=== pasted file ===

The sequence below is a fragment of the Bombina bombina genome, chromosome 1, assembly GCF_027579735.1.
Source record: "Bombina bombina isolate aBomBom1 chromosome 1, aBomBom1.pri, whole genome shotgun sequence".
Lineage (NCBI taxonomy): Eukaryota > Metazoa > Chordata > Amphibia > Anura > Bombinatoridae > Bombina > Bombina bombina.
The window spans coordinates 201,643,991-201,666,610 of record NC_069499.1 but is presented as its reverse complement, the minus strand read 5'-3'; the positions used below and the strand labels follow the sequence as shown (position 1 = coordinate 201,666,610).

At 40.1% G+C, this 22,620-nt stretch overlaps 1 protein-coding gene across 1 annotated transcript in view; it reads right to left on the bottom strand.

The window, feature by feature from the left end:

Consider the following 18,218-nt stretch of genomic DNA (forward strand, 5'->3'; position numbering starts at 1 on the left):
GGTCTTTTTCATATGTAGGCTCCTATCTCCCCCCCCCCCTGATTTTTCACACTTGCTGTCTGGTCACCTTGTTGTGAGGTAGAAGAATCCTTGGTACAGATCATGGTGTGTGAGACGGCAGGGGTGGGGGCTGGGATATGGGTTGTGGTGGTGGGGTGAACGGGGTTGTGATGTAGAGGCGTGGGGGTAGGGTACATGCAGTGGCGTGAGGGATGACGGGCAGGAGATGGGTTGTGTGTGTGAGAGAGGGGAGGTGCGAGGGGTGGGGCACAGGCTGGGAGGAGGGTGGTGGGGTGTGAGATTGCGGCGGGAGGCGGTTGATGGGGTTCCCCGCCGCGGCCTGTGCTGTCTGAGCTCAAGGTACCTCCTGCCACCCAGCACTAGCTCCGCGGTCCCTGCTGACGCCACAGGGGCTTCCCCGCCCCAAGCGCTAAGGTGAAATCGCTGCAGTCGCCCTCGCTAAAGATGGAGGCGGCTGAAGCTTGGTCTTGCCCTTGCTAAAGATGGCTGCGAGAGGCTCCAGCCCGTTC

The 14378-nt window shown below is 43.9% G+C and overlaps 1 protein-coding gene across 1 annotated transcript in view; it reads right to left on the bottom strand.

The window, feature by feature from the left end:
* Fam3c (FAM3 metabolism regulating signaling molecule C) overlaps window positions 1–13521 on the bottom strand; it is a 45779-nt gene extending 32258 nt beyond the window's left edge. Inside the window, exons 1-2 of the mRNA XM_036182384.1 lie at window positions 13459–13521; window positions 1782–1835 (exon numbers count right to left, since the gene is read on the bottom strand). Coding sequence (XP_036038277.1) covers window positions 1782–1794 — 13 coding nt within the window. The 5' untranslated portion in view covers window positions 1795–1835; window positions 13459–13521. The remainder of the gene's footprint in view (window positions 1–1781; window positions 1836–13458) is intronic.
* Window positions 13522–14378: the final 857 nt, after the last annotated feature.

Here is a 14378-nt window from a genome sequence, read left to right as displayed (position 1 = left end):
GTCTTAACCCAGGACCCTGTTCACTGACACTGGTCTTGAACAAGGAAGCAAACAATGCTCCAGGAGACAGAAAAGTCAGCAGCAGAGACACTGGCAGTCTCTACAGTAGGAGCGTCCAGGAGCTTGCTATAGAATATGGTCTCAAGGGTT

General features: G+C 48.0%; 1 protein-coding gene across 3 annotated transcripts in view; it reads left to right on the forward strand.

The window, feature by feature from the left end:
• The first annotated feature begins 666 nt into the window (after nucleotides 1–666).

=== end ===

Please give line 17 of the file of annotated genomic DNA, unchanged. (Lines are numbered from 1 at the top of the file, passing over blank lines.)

• The first annotated feature begins 666 nt into the window (after nucleotides 1–666).